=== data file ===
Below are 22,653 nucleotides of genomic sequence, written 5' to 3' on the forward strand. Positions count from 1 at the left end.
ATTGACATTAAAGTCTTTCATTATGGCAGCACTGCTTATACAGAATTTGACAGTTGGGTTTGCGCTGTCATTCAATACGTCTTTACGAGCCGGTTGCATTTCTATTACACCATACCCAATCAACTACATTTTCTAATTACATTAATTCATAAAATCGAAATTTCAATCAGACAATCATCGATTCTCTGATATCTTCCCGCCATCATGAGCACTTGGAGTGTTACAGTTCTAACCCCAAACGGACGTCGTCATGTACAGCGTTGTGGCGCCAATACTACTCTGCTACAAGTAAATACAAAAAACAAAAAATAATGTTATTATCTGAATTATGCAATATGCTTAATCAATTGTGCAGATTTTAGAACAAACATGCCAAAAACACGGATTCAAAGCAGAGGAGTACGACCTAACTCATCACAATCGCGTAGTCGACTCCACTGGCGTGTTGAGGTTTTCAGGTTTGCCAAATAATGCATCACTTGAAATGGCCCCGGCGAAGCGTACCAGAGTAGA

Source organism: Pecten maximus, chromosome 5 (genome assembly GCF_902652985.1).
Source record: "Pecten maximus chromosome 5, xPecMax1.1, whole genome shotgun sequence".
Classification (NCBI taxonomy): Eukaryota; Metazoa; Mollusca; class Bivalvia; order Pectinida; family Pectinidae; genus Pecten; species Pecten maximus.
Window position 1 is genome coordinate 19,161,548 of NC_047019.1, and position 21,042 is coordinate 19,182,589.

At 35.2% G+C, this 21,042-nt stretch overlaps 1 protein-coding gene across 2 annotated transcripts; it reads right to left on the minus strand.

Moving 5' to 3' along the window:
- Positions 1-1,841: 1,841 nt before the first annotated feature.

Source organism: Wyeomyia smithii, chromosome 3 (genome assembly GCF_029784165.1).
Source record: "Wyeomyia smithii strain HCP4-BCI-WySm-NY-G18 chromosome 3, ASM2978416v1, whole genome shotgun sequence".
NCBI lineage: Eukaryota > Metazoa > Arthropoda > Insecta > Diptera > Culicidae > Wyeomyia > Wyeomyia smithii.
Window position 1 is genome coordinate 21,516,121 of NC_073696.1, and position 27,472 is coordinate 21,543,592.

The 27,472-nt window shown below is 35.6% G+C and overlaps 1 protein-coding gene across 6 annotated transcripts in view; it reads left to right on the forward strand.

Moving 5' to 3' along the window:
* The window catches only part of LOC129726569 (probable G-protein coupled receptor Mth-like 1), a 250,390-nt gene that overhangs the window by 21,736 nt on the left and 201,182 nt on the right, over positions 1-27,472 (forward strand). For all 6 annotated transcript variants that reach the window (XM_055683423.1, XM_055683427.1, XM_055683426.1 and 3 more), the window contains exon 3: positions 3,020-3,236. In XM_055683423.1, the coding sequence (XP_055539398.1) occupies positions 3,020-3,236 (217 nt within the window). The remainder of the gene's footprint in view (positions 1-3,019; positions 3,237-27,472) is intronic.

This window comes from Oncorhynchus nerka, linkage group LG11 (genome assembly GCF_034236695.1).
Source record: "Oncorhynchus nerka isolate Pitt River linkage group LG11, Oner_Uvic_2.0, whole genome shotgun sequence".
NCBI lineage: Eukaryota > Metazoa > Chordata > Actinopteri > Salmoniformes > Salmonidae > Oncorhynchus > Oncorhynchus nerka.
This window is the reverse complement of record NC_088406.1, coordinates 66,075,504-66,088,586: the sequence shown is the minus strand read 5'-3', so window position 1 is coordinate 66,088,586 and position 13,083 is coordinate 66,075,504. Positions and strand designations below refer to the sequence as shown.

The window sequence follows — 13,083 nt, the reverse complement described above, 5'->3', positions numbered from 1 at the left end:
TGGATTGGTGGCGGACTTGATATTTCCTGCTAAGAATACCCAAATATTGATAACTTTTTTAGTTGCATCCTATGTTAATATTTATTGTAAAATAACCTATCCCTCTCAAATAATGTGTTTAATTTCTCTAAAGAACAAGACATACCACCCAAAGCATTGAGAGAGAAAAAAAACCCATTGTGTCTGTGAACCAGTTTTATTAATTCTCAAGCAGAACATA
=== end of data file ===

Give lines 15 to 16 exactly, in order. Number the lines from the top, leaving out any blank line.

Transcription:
Moving 5' to 3' along the window:
* The window catches only part of LOC129726569 (probable G-protein coupled receptor Mth-like 1), a 250,390-nt gene that overhangs the window by 21,736 nt on the left and 201,182 nt on the right, over positions 1-27,472 (forward strand). For all 6 annotated transcript variants that reach the window (XM_055683423.1, XM_055683427.1, XM_055683426.1 and 3 more), the window contains exon 3: positions 3,020-3,236. In XM_055683423.1, the coding sequence (XP_055539398.1) occupies positions 3,020-3,236 (217 nt within the window). The remainder of the gene's footprint in view (positions 1-3,019; positions 3,237-27,472) is intronic.